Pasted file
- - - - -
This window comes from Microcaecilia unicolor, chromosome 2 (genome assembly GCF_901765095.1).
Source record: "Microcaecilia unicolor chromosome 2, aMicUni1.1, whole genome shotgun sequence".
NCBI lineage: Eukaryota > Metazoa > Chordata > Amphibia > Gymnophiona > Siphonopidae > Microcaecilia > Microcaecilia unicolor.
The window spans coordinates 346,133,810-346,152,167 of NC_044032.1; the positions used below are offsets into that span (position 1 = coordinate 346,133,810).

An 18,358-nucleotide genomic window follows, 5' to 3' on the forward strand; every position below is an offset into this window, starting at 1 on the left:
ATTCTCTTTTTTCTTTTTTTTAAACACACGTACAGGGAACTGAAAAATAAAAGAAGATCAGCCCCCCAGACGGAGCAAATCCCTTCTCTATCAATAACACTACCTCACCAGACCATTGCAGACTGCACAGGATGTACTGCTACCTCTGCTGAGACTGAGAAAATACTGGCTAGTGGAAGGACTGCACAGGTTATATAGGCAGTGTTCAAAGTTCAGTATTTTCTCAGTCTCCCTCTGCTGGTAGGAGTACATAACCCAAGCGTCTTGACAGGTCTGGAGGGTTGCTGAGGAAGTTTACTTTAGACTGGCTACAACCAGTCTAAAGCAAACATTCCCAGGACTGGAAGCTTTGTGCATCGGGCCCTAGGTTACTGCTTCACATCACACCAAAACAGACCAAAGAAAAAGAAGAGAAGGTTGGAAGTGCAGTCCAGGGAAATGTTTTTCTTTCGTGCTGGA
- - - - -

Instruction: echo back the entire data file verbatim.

This window comes from Microcaecilia unicolor, chromosome 2 (genome assembly GCF_901765095.1).
Source record: "Microcaecilia unicolor chromosome 2, aMicUni1.1, whole genome shotgun sequence".
NCBI lineage: Eukaryota > Metazoa > Chordata > Amphibia > Gymnophiona > Siphonopidae > Microcaecilia > Microcaecilia unicolor.
The window spans coordinates 346,133,810-346,152,167 of NC_044032.1; the positions used below are offsets into that span (position 1 = coordinate 346,133,810).

An 18,358-nucleotide genomic window follows, 5' to 3' on the forward strand; every position below is an offset into this window, starting at 1 on the left:
ATTCTCTTTTTTCTTTTTTTTAAACACACGTACAGGGAACTGAAAAATAAAAGAAGATCAGCCCCCCAGACGGAGCAAATCCCTTCTCTATCAATAACACTACCTCACCAGACCATTGCAGACTGCACAGGATGTACTGCTACCTCTGCTGAGACTGAGAAAATACTGGCTAGTGGAAGGACTGCACAGGTTATATAGGCAGTGTTCAAAGTTCAGTATTTTCTCAGTCTCCCTCTGCTGGTAGGAGTACATAACCCAAGCGTCTTGACAGGTCTGGAGGGTTGCTGAGGAAGTTTACTTTAGACTGGCTACAACCAGTCTAAAGCAAACATTCCCAGGACTGGAAGCTTTGTGCATCGGGCCCTAGGTTACTGCTTCACATCACACCAAAACAGACCAAAGAAAAAGAAGAGAAGGTTGGAAGTGCAGTCCAGGGAAATGTTTTTCTTTCGTGCTGGA